Tristan Sieleman & Kurt Wedberg on the summit of Devils Crag deep in the Sierra Nevada.

Why climb mountains? It gives new appreciation for our environment

There is nothing like seeing firsthand a pristine vista to bring a new appreciation for our wild remote lands.  John Muir founded the Sierra Club for this very reason.  He knew if he could offer outings that create opportunities for people to see our wilderness they’ll actively help to preserve it.  Today professional guide services offer expanded resources to experience high and remote places and to learn new skills that help broaden the possibilities available.

High on Crystal Crag
Climbing high in remote places offers a profound and unique perspective on the importance of protecting our environment.

Mountaineering teaches patience and persistence while building self esteem

Summit days are long stretching anywhere from 8 – 16 hours.  Mountaineering builds patience and persistence because it requires mental and physical stamina.  When looking at a big mountain it can appear overwhelming thinking about how to climb it.  However, it’s important to divide a mountain into small manageable chunks that can be ticked off one at a time in succession.  As an analogy, when you’re served a large plate of food you don’t eat it in one bite. It is consumed in manageable bite sized mouthfuls.  In the same way, when climbing a mountain, maintaining patience and persistence are essential. Climbs are successful by taking one step at a time and one section at a time.  Accomplishing this task is a huge boost to confidence and self-esteem.

Mountaineering teaches patience and persistence while building self esteem
The experiences shared on climbs, such as this well earned summit photo from a winter ascent of Mt. Whitney (14505’/4421m), with like minded people can lead to many life long friendships.

Kurt Wedberg has been a professional mountain guide for 34 years and is the founder of Sierra Mountaineering International, Inc. Based in Bishop, CA they offer mountaineering guiding and instruction in the Sierra and on high peaks worldwide.

Summit Success on Mexico’s Volcanoes!

Orizaba team summit photo at 9:30am on 11-11-11. From left to right: Rick Piette, April Mayhew, Mickey Jojola, Lloyd Charton, Miriam Diaz, John Baer, and Kurt Wedberg

Our annual trip to Mexico’s Volcanoes was another big success with 100% of the team reaching the summits of both Iztaccíhuatl and El Pico de Orizaba!

Our team met in Mexico City on Friday November 4, 2011.  After a nice dinner and a walk around the center of the city on a clear warm night we were ready to depart on Saturday for Iztaccíhuatl.  We stayed true to our successful acclimatization schedule we have been using in previous years.  After spending three days taking hikes to increasingly higher elevation we found ourselves at the high refugio along the “La Arista del Sol” route at 4780m/15,682’.  We bedded down after an early dinner in preparation for our pre-dawn start for summit day.  Waking in the wee hours we were greeted to a pleasantly calm windless night with mild temperatures.  With headlamps aiding us in our route finding shouldered our rucksacks carrying warm clothes, ice axes, crampons, climbing helmets, harnesses, ropes, snacks and water for the day.  Several hours of climbing brought us high on Iztaccihuatl’s flanks as we were greeted to a beautiful sunrise to the east.  We applied sunscreen and sunglasses then kept a slow steady pace up the beautiful ridgeline offering stunning views that leads to the summit.  The crisp calm air on the summit afforded us the opportunity to take a few minutes to relax and enjoy the views before taking summit photos and starting our descent.  We were back to the refugio 10 ½ hours after we set out for the summit.  Here we took a break to rehydrate then packed up our gear for the descent back to the trailhead.  Another three hours of walking led us to the base of our route where we were picked up and whisked off to the city of Puebla to clean up and celebrate a successful climb with a good meal.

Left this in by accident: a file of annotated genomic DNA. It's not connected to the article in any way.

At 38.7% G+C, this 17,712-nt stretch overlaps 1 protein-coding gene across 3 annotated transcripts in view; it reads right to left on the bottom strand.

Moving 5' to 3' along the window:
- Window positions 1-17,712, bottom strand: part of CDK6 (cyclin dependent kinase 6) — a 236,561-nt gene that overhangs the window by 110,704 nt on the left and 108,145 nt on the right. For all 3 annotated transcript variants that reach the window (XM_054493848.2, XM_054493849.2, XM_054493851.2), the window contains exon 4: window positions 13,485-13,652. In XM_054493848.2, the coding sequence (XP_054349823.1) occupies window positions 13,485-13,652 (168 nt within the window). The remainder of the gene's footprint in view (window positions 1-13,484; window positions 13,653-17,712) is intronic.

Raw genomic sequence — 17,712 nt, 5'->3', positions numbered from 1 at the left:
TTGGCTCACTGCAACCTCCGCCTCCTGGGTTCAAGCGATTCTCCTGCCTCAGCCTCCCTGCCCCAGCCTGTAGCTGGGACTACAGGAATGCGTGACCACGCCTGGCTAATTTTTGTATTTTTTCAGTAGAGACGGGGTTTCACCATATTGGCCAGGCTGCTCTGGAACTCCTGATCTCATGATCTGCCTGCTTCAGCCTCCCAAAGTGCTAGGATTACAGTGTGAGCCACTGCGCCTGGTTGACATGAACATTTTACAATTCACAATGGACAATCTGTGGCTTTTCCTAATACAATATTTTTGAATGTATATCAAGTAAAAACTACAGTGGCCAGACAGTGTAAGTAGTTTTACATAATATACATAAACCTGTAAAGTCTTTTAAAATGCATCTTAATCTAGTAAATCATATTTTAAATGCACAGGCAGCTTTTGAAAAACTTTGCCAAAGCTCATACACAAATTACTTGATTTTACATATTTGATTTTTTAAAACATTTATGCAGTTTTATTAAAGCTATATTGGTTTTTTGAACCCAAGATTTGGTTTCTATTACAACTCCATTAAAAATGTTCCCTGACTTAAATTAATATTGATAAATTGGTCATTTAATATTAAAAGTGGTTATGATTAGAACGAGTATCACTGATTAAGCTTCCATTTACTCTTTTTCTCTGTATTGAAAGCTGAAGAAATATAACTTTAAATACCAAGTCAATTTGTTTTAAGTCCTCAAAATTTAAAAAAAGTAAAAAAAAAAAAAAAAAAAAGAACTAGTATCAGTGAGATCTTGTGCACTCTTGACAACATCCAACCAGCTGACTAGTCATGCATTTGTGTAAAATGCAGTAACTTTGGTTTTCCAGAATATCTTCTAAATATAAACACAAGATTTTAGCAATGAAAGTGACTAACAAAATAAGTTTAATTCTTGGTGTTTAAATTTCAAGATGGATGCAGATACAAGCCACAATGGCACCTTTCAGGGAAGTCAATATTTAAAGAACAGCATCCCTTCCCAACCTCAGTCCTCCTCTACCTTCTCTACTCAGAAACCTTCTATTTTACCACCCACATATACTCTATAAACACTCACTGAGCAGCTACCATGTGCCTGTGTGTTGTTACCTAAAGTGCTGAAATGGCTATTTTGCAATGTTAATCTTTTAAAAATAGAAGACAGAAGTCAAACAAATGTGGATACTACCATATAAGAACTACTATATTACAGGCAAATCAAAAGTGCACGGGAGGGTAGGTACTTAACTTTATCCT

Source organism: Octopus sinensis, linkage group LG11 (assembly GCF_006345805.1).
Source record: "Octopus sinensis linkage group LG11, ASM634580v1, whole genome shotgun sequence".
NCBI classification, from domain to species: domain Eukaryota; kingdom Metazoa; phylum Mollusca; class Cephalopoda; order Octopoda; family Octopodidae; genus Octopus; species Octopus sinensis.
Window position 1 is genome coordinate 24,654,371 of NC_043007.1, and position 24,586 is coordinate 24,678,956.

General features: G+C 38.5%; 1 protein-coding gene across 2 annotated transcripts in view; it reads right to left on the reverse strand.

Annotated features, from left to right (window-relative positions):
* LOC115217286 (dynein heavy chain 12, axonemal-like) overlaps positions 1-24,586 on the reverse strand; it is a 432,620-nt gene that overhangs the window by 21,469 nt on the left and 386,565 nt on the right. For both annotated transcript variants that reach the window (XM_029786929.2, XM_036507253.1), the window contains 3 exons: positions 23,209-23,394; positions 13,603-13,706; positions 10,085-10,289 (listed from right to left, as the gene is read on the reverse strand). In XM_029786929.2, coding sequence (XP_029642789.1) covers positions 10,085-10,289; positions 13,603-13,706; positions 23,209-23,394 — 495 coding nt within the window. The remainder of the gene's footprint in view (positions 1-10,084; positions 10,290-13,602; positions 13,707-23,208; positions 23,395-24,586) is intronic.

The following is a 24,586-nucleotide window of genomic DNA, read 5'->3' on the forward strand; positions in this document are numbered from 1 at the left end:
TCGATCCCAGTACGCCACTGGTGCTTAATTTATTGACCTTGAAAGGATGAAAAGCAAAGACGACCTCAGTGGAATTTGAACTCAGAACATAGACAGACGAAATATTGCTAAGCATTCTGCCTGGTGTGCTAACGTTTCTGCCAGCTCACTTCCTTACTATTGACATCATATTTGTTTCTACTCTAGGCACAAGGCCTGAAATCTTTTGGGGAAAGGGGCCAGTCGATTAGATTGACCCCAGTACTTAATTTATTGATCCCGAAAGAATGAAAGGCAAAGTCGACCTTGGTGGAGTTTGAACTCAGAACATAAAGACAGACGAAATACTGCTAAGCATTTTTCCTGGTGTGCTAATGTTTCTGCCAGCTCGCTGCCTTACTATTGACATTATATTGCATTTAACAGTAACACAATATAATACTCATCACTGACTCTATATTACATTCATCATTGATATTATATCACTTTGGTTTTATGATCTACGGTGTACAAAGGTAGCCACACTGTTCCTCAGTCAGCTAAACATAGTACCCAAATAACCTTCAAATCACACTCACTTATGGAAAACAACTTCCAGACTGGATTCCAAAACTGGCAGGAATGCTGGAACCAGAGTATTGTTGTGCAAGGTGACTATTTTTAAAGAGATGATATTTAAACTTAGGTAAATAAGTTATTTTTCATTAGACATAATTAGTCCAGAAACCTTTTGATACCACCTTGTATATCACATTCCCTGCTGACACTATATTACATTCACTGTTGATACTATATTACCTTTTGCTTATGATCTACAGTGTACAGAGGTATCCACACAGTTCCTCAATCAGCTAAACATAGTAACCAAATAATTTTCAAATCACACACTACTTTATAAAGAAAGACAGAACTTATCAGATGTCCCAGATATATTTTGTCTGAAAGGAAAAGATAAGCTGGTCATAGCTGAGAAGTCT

On November 9 the team organized gear and traveled to the town of Tlachichuca.  This quaint village sits at the base of our next objective; El Pico de Orizaba, which at 5611m/18,410’ is the 3rd highest peak in North America.  We had the afternoon to reorganize our gear and take a walk around town while sampling local food including local fruit and fresh guacamole.

On November 10 we loaded our gear into a 4×4 vehicle for the drive through the rural Mexican countryside that leads us to the Pierdra Grande hut at 4260m/13,976’.  SMI guide April Mayhew cooked pizzas for dinner while clouds swirled outside.  Weather had changed from the calm and clear conditions we had on Iztaccíhuatl to cloudy and cool here on Orizaba.  We packed the same equipment we needed on our previous climb and got a few hours of sleep in preparation for our summit attempt.